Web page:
Imagine there’s a chef living in each component. Fetching data from servers is like sourcing all the ingredients needed to prepare dishes.
These little chefs are easy to imagine: Ye’s article includes some tasteful illustrations of the little chefs running around. State management in Redux can be pretty dry, and the chef metaphor makes this abstract concept more digestible.
As icing on the cake, Ye also serves up his take on the “real power of Redux,” i.e., the predictability it brings to application development through its rules for data and its use of pure functions.
. . . . However, since then I have worked for two years in a LAMP shop and then another two in an enterprise .NET shop. I’ve coded and deployed a native Android app, and have configured my own Linux VPSs from scratch. My interests lately have been in exploring full-stack web development using Mongo, Angular 2 (and React), Express, and Node – the so-called “MEAN” and “MERN” stacks. . . .
. . . . So am I still a “front-end” web developer? My web certificate was in “web design”, but am I really a “designer” anymore?
Thankfully, he does give some solid steps for prioritizing a learning path and saving some sanity (apologies for the potty mouth).
There comes a point, too, where one has to not worry about titles and labels. . . . (Years ago, I tried to explain/sell myself as someone with the “T-shaped” skill set mentioned in the video, and no recruiter or hiring manager had any idea what I was talking about.)
. . . .But, rather, just get to the business of building elegant, useful digital things that live on the Internet. . . .
It is generally a good idea to show your client what an app or site will look like before you actually build the thing.
And one typically does that through the use of mockups or prototypes.
Mockups vs. Prototypes
I think of mockups as the simplest possible sketches, while prototypes fill in many of the details (colors, logos, fonts, etc.).
Both represent a balancing act — They need to be polished enough to convey your ideas to clients, but you don’t want to spend a lot of time making them.
There are tons of ways to make them — pencil & paper, Balsamiq, etc.
How I Do It
I have a habit of skimming over the mockup stage and just making prototypes — For anything more polished than a line-drawn sketch, it’s usually faster for me to code the HTML/CSS, render it in a browser, and then save a screen shot than to monkey with PhotoShop, etc. Plus, a lot of that code can be reused as the project goes forward.
But this skipping-the-early-mockup-stage approach usually assumes that I have a good idea of a way forward — what if I want to present several different ideas for a project?
My Stanford – Coursera MOOC course on Human-Computer Interaction has me thinking more about rapid prototyping. In this course, our professor Scott Klemmer makes a strong, research-backed case that it is better to develop multiple ideas in parallel. There are many reasons for this — the designer/developer doesn’t get “married” to any one design (“separating ego from artifact”), and having multiple ideas allows for better group dynamics as these projects go forward. (The real mind-blowing stuff from Professor Klemmer is that the mockups don’t matter nearly as much as the FEEDBACK that you get from your users.)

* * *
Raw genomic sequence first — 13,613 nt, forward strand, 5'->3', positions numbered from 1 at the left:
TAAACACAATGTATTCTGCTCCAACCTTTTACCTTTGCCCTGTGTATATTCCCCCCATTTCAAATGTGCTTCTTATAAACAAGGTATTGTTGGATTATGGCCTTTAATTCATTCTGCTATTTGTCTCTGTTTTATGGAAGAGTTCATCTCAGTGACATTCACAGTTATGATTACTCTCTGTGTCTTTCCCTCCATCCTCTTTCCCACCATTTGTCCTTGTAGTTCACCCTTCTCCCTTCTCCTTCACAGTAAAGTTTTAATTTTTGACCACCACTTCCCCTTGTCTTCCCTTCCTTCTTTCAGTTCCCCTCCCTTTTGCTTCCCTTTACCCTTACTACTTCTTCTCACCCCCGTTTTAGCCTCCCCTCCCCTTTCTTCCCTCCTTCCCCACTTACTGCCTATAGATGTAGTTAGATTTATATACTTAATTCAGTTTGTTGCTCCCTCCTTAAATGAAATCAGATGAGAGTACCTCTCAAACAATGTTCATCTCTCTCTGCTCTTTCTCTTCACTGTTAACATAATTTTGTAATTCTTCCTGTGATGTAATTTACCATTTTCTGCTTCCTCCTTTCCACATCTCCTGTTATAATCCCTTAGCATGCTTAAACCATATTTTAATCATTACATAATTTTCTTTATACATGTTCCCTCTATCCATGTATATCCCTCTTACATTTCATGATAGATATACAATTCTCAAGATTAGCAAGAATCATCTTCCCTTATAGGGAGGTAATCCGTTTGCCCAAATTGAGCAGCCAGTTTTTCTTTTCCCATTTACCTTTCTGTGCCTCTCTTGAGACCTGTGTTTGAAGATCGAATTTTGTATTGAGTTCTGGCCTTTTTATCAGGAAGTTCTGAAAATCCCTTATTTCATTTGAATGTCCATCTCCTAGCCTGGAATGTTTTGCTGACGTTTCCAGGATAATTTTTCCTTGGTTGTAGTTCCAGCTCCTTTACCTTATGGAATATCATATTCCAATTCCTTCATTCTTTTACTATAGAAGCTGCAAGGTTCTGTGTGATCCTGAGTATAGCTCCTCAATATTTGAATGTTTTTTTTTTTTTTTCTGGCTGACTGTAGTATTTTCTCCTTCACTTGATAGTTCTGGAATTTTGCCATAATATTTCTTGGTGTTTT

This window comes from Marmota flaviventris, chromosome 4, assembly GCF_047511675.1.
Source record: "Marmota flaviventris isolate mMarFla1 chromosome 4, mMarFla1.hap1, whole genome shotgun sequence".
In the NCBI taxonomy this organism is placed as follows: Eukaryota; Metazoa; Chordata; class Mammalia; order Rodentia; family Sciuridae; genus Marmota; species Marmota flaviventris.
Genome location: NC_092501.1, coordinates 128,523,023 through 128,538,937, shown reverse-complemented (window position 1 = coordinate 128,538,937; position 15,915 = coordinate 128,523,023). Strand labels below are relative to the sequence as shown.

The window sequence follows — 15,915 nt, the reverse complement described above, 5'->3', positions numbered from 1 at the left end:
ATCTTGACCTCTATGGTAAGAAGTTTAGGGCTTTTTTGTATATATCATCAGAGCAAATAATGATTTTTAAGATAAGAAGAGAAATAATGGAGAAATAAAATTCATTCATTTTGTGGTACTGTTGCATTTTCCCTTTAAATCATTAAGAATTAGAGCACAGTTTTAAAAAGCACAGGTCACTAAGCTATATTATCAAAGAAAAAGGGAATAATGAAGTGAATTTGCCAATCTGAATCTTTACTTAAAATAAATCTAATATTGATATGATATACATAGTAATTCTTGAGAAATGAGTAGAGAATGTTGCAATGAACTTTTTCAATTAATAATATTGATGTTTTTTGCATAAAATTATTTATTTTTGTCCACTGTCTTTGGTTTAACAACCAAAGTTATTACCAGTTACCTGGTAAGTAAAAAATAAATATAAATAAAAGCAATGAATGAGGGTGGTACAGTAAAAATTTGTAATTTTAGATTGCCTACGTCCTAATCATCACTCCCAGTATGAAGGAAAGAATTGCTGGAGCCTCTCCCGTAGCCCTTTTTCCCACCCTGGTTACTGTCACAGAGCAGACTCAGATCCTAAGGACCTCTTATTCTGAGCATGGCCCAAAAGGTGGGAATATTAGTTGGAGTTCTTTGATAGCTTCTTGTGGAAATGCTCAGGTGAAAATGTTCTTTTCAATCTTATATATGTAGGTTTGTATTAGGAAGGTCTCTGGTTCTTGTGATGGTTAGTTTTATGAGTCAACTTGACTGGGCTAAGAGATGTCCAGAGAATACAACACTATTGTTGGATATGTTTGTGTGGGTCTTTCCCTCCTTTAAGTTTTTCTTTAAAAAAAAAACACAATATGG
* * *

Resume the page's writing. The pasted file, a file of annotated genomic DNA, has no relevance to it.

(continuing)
Get Your Free Browser Line Drawing Here!
So in order to produce more ideas more quickly, I’m back to sketching…. I need some structure for this, so I produced my own little line-drawn template of a browser window:
One day I’ll do a proper* post on how to pick a palette, but for now I just need to vent think outloud.
After several weeks of strategic napping careful thought, I think I have a palette for this portfolio site of mine.
So How Did This Palette Come About?
For giggles In order to align with the contemporary Zeitgest on color theory, I started by researching for this year’s cool colors. Inevitably, that lead me to the official Pantone Color of the Year: Emerald.
So Why Do I Give a CrapHootSuiteHoot About Pantone?
The PANTONE® name is known worldwide as the standard language for color communication from designer to manufacturer to retailer to customer.
http://www.pantone.com/pages/pantone.aspx?pg=19306 OK, so the folks at Team Pantone seem to know what they’re talking about. According to them, “Emerald is the new black” or something like that… I’ll humor them by choosing Emerald — hex code #009872 — as the basis of my new palette. What next?
Kuler’s color tools have some interesting controls — It can generate an entire five-color*** theme from a base color.
OK this would be fantastic if my client were**** Sea World, but it’s not — it’s me.
I looked at some of the other Kuler defaults — Monochrome — all green….
… Triad***** — very interesting, but a bit too garish:
At this point it’s like mixing paints. The fuscia color was pretty interesting, but I thought it would be more powerful if I amped it up to make it brighter. I’m using it sparingly, like a spice — only for hovering over links & whatnot. Deepened the forest green… Also, I reduced the vomit factor on the ocre by greatly reducing the saturation. Finally, the brown was just too strong — I knocked the saturation, etc. down on it and — voila! — a new palette for eidc3******.
*Yeah, I speak in British-isms: http://www.bbc.co.uk/news/magazine-19929249
** I knew my five years of French language study would prove useful one day.
*** It’s implied that all my palettes have black and white included, so I guess that’s seven colors.
****I think a post on the subjunctive mood would send this blog over the top.
*****Not to be confused with the Piedmont Triad — Greensboro, High Point and Winston-Salem — of North Carolina.
****** “eidc3” means third version of the Edward Ingram Dot Com site, but you knew that, right?